There are some meeting rules Zoomies abide by. For example: send written materials at least 24 hours before a scheduled meeting; don’t hold meetings on Wednesdays. Nerurkar accidentally invited CEO Eric Yuan to a Wednesday meeting once. He declined (and she won’t make that mistake again).

Zoom is firmly in the American lexicon at this point — so much so that even the newest Zoomies know the product well. Nicole Perzigian, Zoom’s global emerging talent program leader, said the interns and new graduates come in with a solid Zoom knowledge. Perzigian started Zoom’s first-ever early in career program a year and a half ago. Her team used Zoom’s events platform to onboard about 155 new grads in the U.S. and 60 in India.

“Everyone knew Zoom, which is great,” Perzigian said. “But what I have to do as a leader is prove what these interns and new graduates can come and learn at Zoom. I find myself making sure they know this is the brand we want. You’re going to come in and do meaningful, impactful work.”

Miscellaneous tips

  • "Worried about noisy distractions happening behind you or in your workspace? Select 'suppress background noise' (I have mine set to 'high') and choose either 'blur' or a professional-looking virtual background to hide any distractions. If you're suffering from bad apartment lighting like me, select the 'adjust for low light' option to brighten things up." — Matt Nagel, Corporate Communications
  • "Your personal chat is an UNSUNG hero! I use it to take notes, add to-do items to my list, and more. For my to-dos, I create a thread for the week, reply in the thread with my tasks, and use the green check emoji once complete! Let me tell you nothing is more motivating and satisfying than seeing those green checks pile up by the end of your week! —Jamonique Fletcher, Diversity & Inclusion
  • "Share computer sound output in a Zoom Meeting without turning on your mic. Click 'share screen' and select 'share sound' if you want others to hear audio coming from your computer as well as see your shared screen." — Kishore Debnath, Client Engineering
  • "Start your meeting a minute or two early so you can warmly greet your attendees. It's lonely hanging out in a meeting by yourself waiting for everyone else to join (or worse, waiting in a lobby for the host to start the meeting if you don't have the 'join before host' option set). — Susie Williams, Solution Engineering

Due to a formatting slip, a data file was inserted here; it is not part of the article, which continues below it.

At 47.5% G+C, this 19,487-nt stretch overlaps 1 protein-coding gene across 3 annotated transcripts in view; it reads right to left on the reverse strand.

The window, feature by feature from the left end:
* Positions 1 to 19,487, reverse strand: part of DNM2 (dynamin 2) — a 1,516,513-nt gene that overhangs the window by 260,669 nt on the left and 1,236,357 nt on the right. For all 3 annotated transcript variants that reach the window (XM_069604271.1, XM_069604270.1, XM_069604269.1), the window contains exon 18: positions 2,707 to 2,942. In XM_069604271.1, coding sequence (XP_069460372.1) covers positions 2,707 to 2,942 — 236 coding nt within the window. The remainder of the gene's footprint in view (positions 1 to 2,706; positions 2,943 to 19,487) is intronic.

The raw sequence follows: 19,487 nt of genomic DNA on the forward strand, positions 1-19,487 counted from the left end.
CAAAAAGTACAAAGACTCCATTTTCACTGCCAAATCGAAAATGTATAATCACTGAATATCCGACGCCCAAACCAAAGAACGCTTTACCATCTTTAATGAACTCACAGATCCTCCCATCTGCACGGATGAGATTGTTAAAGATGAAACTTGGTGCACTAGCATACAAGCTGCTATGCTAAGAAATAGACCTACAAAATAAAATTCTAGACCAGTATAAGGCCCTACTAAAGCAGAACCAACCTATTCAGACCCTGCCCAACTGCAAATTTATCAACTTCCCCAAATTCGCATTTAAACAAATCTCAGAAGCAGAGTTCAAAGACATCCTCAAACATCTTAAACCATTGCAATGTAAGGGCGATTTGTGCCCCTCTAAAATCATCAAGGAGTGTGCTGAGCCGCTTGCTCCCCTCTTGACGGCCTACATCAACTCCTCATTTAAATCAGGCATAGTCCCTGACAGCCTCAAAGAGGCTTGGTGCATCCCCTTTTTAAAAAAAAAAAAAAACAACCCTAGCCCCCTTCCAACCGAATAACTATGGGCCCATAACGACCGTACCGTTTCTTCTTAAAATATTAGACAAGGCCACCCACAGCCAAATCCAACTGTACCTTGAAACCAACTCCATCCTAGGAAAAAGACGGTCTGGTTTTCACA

• "During design review, during troubleshooting or feature walkthrough, I use the Vanishing Pen to guide the presenter to click without clearing my drawing. This is very convenient for me in such interactions." — Jim Zhao, Zoom Phone Ops
This story was updated to clarify the distinction between Zoom's intern program and its "early in career" program.

Judge Zia Faruqui is trying to teach you crypto, one ‘SNL’ reference at a time

His decisions on major cryptocurrency cases have quoted "The Big Lebowski," "SNL," and "Dr. Strangelove." That’s because he wants you — yes, you — to read them.

The ways Zia Faruqui (right) has weighed on cases that have come before him can give lawyers clues as to what legal frameworks will pass muster.

Photo: Carolyn Van Houten/The Washington Post via Getty Images

“Cryptocurrency and related software analytics tools are ‘The wave of the future, Dude. One hundred percent electronic.’”

That’s not a quote from "The Big Lebowski" — at least, not directly. It’s a quote from a Washington, D.C., district court memorandum opinion on the role cryptocurrency analytics tools can play in government investigations. The author is Magistrate Judge Zia Faruqui.

Keep ReadingShow less
Veronica Irwin

Veronica Irwin (@vronirwin) is a San Francisco-based reporter at Protocol covering fintech. Previously she was at the San Francisco Examiner, covering tech from a hyper-local angle. Before that, her byline was featured in SF Weekly, The Nation, Techworker, Ms. Magazine and The Frisc.

The financial technology transformation is driving competition, creating consumer choice, and shaping the future of finance. Hear from seven fintech leaders who are reshaping the future of finance, and join the inaugural Financial Technology Association Fintech Summit to learn more.

Keep ReadingShow less
The Financial Technology Association (FTA) represents industry leaders shaping the future of finance. We champion the power of technology-centered financial services and advocate for the modernization of financial regulation to support inclusion and responsible innovation.